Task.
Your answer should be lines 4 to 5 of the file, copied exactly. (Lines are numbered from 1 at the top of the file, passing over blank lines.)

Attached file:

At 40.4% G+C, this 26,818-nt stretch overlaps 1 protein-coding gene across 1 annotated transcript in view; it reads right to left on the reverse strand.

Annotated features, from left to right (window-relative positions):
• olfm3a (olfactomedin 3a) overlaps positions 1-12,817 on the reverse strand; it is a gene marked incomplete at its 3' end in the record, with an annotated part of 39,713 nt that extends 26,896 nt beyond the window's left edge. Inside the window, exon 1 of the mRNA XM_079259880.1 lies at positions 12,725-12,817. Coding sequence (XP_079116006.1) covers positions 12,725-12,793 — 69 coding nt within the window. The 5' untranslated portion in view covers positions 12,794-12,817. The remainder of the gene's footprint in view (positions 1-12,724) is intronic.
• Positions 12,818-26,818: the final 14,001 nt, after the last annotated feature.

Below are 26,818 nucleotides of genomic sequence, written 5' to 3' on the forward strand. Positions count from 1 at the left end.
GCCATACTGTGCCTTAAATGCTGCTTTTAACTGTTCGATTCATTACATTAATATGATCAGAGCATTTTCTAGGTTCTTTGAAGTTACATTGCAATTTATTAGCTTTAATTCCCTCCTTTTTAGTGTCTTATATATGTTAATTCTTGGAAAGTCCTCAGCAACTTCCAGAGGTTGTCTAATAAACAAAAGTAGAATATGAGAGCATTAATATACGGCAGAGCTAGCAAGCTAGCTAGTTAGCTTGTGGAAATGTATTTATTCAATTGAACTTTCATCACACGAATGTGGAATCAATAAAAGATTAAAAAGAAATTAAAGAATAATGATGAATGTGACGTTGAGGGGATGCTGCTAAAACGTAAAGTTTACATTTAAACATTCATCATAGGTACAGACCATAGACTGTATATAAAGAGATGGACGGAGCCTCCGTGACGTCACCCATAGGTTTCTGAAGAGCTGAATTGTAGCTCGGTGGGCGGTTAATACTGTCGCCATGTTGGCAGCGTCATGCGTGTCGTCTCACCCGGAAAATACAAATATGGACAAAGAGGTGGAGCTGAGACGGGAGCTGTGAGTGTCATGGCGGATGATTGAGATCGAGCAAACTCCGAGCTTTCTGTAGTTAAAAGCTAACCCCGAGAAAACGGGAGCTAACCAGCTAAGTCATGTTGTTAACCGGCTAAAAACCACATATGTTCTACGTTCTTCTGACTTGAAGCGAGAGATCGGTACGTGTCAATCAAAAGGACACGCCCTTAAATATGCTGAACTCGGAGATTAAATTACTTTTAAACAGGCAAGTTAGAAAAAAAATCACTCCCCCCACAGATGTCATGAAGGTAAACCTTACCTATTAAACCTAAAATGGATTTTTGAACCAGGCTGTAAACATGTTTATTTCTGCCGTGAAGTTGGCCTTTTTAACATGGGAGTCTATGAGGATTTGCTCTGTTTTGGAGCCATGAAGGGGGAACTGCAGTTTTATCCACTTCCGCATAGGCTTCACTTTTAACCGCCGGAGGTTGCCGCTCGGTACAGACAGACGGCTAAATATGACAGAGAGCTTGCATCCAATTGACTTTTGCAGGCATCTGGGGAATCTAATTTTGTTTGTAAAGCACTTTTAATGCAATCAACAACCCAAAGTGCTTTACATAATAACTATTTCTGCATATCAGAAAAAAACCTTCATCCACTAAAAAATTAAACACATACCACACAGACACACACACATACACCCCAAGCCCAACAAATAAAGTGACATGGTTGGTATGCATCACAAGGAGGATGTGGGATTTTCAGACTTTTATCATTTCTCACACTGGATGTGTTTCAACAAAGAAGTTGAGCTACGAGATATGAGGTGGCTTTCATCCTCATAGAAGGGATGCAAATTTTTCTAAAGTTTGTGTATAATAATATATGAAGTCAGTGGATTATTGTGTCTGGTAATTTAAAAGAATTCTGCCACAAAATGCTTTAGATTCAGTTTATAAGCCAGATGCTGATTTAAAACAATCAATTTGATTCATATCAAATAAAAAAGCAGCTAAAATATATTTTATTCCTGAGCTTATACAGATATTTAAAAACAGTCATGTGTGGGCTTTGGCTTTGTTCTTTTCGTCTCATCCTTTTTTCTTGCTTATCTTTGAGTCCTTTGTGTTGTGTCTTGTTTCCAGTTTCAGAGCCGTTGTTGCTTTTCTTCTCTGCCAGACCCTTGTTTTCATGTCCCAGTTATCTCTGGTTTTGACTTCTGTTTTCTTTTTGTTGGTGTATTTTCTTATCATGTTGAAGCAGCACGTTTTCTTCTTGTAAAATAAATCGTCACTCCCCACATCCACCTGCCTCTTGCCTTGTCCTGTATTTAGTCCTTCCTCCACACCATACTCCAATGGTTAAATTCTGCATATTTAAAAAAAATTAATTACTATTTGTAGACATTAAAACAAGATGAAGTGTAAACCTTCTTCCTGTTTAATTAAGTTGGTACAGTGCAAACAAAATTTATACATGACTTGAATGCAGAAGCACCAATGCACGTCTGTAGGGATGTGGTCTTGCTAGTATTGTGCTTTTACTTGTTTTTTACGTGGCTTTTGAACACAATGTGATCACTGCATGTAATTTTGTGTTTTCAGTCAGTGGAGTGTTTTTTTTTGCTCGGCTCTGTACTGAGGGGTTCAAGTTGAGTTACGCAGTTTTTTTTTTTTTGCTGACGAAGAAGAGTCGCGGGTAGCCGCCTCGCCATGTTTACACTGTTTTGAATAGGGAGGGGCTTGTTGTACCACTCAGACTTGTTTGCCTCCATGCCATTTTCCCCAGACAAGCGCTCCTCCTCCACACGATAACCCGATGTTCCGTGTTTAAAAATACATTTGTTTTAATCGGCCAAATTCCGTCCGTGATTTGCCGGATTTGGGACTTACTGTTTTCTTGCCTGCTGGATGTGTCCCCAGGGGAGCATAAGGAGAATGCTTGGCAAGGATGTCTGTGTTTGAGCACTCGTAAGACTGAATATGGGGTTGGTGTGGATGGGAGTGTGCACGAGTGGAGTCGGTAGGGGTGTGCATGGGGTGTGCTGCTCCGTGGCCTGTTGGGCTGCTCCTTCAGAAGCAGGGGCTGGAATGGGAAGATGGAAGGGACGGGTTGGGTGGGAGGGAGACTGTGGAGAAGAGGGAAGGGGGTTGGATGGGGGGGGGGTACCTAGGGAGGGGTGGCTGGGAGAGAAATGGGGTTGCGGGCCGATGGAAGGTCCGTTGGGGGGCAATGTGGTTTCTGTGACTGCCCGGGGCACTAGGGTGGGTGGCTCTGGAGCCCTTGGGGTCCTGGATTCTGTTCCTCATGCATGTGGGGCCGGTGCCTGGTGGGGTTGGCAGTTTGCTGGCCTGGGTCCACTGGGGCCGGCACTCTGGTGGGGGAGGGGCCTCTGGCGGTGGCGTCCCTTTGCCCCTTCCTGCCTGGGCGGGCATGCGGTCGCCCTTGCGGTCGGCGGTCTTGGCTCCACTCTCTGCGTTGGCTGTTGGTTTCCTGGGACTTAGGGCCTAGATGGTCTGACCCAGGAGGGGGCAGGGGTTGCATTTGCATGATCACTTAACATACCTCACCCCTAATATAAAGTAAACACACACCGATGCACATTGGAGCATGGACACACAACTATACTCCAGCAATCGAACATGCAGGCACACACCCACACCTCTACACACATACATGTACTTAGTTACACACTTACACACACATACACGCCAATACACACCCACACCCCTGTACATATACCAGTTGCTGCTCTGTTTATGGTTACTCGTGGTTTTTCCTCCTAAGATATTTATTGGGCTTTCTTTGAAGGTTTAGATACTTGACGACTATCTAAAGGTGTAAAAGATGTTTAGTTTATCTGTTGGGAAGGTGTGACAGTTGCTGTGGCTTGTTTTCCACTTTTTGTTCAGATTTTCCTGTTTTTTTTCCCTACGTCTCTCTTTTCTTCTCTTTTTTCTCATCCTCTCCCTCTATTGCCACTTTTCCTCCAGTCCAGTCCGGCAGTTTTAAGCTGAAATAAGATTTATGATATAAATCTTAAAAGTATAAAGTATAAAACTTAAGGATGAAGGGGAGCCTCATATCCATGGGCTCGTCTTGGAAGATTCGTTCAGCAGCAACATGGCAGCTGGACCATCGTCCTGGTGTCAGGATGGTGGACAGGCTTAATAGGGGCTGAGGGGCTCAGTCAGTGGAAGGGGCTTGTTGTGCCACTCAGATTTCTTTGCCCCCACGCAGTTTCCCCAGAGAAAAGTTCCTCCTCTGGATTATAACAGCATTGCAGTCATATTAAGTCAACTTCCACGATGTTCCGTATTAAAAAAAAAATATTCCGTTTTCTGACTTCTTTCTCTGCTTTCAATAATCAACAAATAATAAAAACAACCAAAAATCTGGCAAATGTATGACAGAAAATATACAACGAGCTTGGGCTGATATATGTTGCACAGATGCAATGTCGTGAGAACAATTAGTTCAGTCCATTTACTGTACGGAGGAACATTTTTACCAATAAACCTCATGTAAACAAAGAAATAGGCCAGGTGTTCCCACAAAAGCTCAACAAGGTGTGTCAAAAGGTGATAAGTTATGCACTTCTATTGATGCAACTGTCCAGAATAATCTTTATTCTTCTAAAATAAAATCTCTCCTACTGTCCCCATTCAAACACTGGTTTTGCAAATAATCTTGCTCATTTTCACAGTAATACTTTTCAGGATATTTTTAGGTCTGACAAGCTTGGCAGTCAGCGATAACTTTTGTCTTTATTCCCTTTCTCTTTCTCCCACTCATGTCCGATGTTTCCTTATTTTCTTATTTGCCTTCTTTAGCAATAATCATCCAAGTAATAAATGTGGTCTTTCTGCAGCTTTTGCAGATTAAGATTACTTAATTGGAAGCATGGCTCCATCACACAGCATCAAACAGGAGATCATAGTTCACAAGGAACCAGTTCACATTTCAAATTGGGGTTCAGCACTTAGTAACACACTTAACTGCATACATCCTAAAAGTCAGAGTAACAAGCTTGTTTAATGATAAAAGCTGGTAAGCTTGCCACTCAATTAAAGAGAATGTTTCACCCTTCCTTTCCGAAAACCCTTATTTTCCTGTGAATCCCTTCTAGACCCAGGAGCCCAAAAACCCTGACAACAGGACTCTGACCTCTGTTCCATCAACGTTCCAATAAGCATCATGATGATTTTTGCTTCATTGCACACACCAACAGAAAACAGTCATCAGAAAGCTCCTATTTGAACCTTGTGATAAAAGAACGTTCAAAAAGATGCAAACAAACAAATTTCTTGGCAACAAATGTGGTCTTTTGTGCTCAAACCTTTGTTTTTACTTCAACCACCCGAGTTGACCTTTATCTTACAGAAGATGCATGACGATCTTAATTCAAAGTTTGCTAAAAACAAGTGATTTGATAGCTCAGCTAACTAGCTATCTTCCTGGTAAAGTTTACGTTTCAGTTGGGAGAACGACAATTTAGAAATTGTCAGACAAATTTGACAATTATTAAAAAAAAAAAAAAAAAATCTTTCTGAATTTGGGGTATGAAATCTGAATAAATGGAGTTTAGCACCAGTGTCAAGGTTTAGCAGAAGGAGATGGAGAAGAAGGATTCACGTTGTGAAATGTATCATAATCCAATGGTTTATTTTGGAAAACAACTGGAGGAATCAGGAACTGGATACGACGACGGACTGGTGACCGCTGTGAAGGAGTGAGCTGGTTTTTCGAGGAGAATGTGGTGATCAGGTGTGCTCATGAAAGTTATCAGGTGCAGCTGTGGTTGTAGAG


• Positions 12,818-26,818: the final 14,001 nt, after the last annotated feature.

Below are 26,818 nucleotides of genomic sequence, written 5' to 3' on the forward strand. Positions count from 1 at the left end.